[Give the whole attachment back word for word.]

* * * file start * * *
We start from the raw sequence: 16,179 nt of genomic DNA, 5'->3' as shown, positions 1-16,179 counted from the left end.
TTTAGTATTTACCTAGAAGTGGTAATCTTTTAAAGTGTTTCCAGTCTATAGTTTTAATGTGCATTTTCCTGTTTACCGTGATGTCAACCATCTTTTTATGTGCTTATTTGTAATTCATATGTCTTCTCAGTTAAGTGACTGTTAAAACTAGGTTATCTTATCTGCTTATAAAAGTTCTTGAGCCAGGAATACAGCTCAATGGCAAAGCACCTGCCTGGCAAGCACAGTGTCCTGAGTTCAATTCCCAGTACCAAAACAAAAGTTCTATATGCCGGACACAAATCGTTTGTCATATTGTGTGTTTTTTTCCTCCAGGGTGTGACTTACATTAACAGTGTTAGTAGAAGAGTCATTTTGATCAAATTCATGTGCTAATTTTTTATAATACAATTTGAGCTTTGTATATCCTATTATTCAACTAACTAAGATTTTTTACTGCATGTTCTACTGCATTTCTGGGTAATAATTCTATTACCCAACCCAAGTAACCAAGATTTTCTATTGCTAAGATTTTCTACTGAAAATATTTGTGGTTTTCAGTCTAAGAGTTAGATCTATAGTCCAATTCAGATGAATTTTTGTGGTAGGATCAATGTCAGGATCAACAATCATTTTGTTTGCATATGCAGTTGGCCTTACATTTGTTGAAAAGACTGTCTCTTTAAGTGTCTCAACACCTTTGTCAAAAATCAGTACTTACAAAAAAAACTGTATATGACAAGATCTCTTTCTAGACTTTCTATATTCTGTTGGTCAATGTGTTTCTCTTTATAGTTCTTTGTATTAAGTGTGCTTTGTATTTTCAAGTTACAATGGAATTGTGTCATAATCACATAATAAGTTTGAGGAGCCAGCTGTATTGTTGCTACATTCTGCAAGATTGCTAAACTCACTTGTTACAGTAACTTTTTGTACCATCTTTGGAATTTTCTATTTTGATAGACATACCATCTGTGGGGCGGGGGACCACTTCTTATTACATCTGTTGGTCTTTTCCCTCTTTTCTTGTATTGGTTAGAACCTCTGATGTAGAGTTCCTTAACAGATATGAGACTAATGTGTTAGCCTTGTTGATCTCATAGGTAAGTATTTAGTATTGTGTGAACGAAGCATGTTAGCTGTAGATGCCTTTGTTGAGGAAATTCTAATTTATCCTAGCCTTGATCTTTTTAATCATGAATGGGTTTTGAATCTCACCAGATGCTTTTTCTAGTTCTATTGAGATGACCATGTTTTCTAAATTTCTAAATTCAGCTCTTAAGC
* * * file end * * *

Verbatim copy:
We start from the raw sequence: 16,179 nt of genomic DNA, 5'->3' as shown, positions 1-16,179 counted from the left end.
TTTAGTATTTACCTAGAAGTGGTAATCTTTTAAAGTGTTTCCAGTCTATAGTTTTAATGTGCATTTTCCTGTTTACCGTGATGTCAACCATCTTTTTATGTGCTTATTTGTAATTCATATGTCTTCTCAGTTAAGTGACTGTTAAAACTAGGTTATCTTATCTGCTTATAAAAGTTCTTGAGCCAGGAATACAGCTCAATGGCAAAGCACCTGCCTGGCAAGCACAGTGTCCTGAGTTCAATTCCCAGTACCAAAACAAAAGTTCTATATGCCGGACACAAATCGTTTGTCATATTGTGTGTTTTTTTCCTCCAGGGTGTGACTTACATTAACAGTGTTAGTAGAAGAGTCATTTTGATCAAATTCATGTGCTAATTTTTTATAATACAATTTGAGCTTTGTATATCCTATTATTCAACTAACTAAGATTTTTTACTGCATGTTCTACTGCATTTCTGGGTAATAATTCTATTACCCAACCCAAGTAACCAAGATTTTCTATTGCTAAGATTTTCTACTGAAAATATTTGTGGTTTTCAGTCTAAGAGTTAGATCTATAGTCCAATTCAGATGAATTTTTGTGGTAGGATCAATGTCAGGATCAACAATCATTTTGTTTGCATATGCAGTTGGCCTTACATTTGTTGAAAAGACTGTCTCTTTAAGTGTCTCAACACCTTTGTCAAAAATCAGTACTTACAAAAAAAACTGTATATGACAAGATCTCTTTCTAGACTTTCTATATTCTGTTGGTCAATGTGTTTCTCTTTATAGTTCTTTGTATTAAGTGTGCTTTGTATTTTCAAGTTACAATGGAATTGTGTCATAATCACATAATAAGTTTGAGGAGCCAGCTGTATTGTTGCTACATTCTGCAAGATTGCTAAACTCACTTGTTACAGTAACTTTTTGTACCATCTTTGGAATTTTCTATTTTGATAGACATACCATCTGTGGGGCGGGGGACCACTTCTTATTACATCTGTTGGTCTTTTCCCTCTTTTCTTGTATTGGTTAGAACCTCTGATGTAGAGTTCCTTAACAGATATGAGACTAATGTGTTAGCCTTGTTGATCTCATAGGTAAGTATTTAGTATTGTGTGAACGAAGCATGTTAGCTGTAGATGCCTTTGTTGAGGAAATTCTAATTTATCCTAGCCTTGATCTTTTTAATCATGAATGGGTTTTGAATCTCACCAGATGCTTTTTCTAGTTCTATTGAGATGACCATGTTTTCTAAATTTCTAAATTCAGCTCTTAAGC